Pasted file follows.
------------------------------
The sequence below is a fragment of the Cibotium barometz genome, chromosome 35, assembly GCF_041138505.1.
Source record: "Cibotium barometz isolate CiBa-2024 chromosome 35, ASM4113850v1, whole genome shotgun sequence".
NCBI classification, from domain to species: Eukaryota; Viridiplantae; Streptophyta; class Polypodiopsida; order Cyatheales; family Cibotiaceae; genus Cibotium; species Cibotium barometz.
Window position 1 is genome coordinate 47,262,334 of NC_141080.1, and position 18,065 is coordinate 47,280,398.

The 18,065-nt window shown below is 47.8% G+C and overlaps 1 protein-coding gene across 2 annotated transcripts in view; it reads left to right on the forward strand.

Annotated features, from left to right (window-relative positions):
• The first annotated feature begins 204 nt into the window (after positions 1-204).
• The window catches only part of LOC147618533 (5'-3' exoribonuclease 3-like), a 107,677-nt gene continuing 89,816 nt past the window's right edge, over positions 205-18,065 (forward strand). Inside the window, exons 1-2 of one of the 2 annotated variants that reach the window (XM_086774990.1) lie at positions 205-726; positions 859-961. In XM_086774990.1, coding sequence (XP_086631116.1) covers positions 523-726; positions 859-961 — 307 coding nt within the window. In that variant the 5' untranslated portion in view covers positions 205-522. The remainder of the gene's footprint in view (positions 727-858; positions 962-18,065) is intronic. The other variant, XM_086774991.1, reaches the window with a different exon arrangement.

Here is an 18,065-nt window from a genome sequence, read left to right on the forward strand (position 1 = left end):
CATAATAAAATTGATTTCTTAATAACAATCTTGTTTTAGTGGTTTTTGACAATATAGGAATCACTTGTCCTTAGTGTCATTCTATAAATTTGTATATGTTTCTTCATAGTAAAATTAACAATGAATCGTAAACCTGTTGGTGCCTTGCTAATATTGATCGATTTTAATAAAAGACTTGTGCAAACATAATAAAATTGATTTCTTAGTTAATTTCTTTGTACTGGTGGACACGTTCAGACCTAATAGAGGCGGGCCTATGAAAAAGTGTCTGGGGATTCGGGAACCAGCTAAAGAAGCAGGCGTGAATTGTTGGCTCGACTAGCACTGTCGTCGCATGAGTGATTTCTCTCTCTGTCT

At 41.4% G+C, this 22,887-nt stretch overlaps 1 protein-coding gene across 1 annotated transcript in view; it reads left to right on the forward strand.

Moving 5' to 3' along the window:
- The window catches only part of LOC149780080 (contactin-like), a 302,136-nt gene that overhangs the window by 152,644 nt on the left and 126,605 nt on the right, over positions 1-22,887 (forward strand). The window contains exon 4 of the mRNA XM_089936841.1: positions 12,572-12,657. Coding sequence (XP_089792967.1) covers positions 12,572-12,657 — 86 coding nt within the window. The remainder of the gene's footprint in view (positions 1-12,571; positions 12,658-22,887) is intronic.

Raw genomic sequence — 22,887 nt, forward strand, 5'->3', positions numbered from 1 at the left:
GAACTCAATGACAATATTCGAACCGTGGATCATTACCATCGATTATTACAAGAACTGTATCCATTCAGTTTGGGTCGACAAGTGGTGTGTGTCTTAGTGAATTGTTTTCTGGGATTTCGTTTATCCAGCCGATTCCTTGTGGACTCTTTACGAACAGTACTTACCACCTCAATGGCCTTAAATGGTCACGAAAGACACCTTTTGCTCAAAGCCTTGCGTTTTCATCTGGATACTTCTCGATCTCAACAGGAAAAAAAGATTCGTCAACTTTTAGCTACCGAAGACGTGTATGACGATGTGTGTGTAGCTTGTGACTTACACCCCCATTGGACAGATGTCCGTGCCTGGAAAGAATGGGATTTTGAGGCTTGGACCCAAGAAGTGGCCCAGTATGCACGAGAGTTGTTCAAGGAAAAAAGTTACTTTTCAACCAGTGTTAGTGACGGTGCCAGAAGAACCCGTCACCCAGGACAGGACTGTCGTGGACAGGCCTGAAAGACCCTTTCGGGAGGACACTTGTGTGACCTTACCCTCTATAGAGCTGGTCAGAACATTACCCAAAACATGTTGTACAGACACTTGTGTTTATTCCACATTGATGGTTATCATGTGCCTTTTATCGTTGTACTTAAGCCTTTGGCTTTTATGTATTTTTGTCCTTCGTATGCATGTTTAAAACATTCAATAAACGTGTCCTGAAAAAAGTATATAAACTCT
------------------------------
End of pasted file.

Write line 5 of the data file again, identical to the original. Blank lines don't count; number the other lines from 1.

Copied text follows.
The 18,065-nt window shown below is 47.8% G+C and overlaps 1 protein-coding gene across 2 annotated transcripts in view; it reads left to right on the forward strand.